Would Oleksandr Usyk trouble Anthony Joshua at heavyweight?

There is a new, intriguing challenge for Anthony Joshua to consider. Oleksandr Usyk has the brains but does he have the brawn? James Dielhenn assesses Usyk’s heavyweight assault.

A knockout of Tony Bellew on Saturday means Usyk’s cruiserweight career is likely complete – it yielded an Olympic gold medal then all four world title belts and the World Boxing Super Series tournament. His sights are set on bigger things, literally.

He will “definitely” target Joshua, the unified world heavyweight champion, but stepping into the top division where giants lurk is a dangerous business. Flashy skills won’t necessarily help you against sheer brute force.

How Usyk measures up

How the heavyweights measure up

Becoming heavyweight champion of the world is not what I’m dreaming of. It’s my goal. It’s what I’m planning to do.

Oleksandr Usyk

There is reason to believe Usyk could bridge the gap from his cruiserweight comfort zone.

Standing 6’3” Usyk is taller than Alexander Povetkin, Derek Chisora and Carlos Takam and only an inch shorter than Dillian Whyte and Joseph Parker. None of those heavyweights have a longer reach than Usyk’s 78”.

Weight is the major problem he will face.

Usyk’s 14st 4lbs frame must increase by a stone, at least, but that is still some way short of Joshua’s huge physique which has recently been trimmed to just shy of 18st.

Povetkin, Joshua’s most recent challenger, is an example of a 15st heavyweight who packs a punch.

Deontay Wilder notably weighs-in light (15st 4lbs last time out) but he stands four inches taller than Usyk with five inches more reach.

“Usyk needs to move up in the right stages, and figure out what it’s like being with 17 or 18 stone guys who can punch very hard,” Joshua said in September.

“It’s not just based on skill, the heavyweight division. It’s based on will. How much you can take.

“I know he’s got amateur experience and has done well as a cruiserweight but if he moves up to the heavyweight division, it will also test his will as well as his skill.”


Usyk’s endurance, footwork and elusiveness are the reasons that he plans to challenge Joshua.

His work-rate and the quantity of punches that he throws over the 12-round duration would cause problems for naturally bigger men unaccustomed to working at his pace.

He has a chin, too – arguably the most vital commodity in the top division.

As amateurs, Usyk beat Joe Joyce, now a 6-0 pro heavyweight whose height, reach and weight is almost identical to Joshua’s.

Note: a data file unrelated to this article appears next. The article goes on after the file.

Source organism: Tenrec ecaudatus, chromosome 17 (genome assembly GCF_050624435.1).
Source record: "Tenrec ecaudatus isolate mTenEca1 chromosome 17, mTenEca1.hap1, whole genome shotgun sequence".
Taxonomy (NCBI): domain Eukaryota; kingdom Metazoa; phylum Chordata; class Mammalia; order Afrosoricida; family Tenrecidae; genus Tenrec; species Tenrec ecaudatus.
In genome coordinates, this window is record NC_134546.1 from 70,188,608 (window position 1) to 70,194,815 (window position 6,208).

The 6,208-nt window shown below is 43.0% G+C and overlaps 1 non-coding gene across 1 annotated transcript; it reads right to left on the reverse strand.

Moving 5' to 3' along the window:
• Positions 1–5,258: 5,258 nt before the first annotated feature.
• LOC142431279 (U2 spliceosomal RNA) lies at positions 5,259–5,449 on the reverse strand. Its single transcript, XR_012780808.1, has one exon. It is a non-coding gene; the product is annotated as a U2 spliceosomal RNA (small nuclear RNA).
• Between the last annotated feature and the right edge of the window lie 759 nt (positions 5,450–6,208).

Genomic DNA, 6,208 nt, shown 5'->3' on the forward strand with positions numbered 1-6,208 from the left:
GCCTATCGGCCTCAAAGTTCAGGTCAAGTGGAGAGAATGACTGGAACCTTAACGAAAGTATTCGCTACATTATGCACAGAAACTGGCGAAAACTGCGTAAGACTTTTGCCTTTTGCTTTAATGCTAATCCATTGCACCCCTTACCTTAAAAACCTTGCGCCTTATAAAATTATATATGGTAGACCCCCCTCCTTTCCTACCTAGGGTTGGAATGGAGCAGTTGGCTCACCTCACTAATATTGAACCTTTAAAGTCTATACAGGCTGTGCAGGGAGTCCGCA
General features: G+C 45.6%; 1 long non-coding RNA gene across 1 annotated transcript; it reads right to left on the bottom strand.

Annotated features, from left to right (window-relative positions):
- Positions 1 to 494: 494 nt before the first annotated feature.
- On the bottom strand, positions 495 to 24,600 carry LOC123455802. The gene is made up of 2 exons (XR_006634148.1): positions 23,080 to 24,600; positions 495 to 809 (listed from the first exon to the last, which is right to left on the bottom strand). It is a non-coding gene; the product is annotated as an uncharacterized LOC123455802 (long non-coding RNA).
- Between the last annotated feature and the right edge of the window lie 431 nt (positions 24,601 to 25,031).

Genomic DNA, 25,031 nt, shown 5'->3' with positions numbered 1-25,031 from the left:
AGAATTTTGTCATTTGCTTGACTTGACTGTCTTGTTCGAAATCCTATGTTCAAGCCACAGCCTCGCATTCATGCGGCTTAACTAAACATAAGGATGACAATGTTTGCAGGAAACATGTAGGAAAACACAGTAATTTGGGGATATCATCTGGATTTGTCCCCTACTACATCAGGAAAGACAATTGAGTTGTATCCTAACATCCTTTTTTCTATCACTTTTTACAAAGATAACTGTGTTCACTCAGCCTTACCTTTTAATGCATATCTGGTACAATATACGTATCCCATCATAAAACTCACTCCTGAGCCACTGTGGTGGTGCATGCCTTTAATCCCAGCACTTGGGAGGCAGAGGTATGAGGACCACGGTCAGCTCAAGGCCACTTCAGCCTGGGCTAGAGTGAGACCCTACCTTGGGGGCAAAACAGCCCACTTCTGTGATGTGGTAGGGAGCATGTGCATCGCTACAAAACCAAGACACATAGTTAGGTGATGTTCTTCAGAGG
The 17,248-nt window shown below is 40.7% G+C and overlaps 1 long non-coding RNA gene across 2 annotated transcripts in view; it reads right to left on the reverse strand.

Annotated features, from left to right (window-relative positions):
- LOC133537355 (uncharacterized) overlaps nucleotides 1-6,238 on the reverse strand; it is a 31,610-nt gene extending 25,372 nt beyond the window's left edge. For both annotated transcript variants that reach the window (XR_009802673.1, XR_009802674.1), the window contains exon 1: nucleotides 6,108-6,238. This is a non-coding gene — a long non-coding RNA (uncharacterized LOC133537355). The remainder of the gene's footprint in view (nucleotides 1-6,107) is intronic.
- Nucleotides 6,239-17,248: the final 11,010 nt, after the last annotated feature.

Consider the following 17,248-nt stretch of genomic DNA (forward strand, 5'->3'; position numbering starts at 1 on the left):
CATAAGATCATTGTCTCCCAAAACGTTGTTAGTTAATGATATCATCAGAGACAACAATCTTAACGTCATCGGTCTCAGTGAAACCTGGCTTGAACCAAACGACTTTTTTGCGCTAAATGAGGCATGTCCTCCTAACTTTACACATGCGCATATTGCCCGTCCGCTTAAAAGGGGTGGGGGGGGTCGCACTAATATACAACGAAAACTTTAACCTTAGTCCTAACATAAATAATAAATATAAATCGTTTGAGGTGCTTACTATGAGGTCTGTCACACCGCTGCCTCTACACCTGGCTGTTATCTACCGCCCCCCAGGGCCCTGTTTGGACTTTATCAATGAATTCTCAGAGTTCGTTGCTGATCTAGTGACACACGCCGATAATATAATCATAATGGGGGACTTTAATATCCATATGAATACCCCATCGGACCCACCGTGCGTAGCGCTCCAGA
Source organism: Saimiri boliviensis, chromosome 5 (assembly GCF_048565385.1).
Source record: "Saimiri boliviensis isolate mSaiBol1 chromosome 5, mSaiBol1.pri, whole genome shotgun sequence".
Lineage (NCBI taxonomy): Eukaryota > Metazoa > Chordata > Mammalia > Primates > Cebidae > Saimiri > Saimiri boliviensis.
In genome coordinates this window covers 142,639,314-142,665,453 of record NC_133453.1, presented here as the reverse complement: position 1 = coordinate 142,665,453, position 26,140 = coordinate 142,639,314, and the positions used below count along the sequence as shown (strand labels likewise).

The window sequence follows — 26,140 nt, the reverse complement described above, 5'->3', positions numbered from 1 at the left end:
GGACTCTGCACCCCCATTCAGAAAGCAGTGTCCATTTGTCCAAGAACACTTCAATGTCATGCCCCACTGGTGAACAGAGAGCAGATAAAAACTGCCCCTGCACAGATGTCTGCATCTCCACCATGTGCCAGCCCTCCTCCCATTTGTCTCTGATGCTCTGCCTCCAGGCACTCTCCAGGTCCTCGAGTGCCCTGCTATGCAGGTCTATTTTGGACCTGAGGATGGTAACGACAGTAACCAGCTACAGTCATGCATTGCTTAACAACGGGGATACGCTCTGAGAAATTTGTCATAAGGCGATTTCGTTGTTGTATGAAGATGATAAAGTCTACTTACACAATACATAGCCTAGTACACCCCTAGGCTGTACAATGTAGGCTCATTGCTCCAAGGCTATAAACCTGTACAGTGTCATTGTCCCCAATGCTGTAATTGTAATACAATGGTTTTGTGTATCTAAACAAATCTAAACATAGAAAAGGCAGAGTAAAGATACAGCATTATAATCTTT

“There were only five weight categories so it was like a catchweight,” Joyce remembered. “But he was taking out the super-heavyweights as well!

“His punches didn’t bother me because he was lighter, but he was so crisp and sharp. With his head movement, it is really hard to even lay a glove on him.”

It is when punches fly towards him that Usyk might find problems. Bellew had success in the early rounds by landing a counter right hand, delivered straight down the pipe when the southpaw Usyk crept forwards.

That is Joshua’s favourite punch. And his version of the straight right hand is a different kettle of fish to Bellew’s.

Would Usyk be able to paint his pretty pictures in the face of Joshua’s heavy shots? And would his balance be maintained at a two or three stone weight disadvantage?

From cruiserweight to heavyweight

Cruiserweight kings have enjoyed success as heavyweights in the past, before squaring up to the division’s ruler.

Evander Holyfield and David Haye are the only men to be world champions in both divisions. They possess identical dimensions to Usyk. They weighed less than 16st as heavyweights which is a ballpark figure that Usyk would likely reside in, too.

Holyfield famously beat Mike Tyson (a small heavyweight in his own right) and Haye toppled the enormous but limited Nikolai Valuev. But they were unable to overcome, respectively, Lennox Lewis and Wladimir Klitschko (giants above 6’5” tall and around 18st).

Bellew said post-fight about Usyk: “The only thing that will hold him back is his size. He won’t be able to keep imposing himself. Someone like Tyson Fury would be phenomenally hard to beat, purely because he is that big.”

Usyk is a threat but Joshua is a bigger task, in more ways than one, than he has ever faced.


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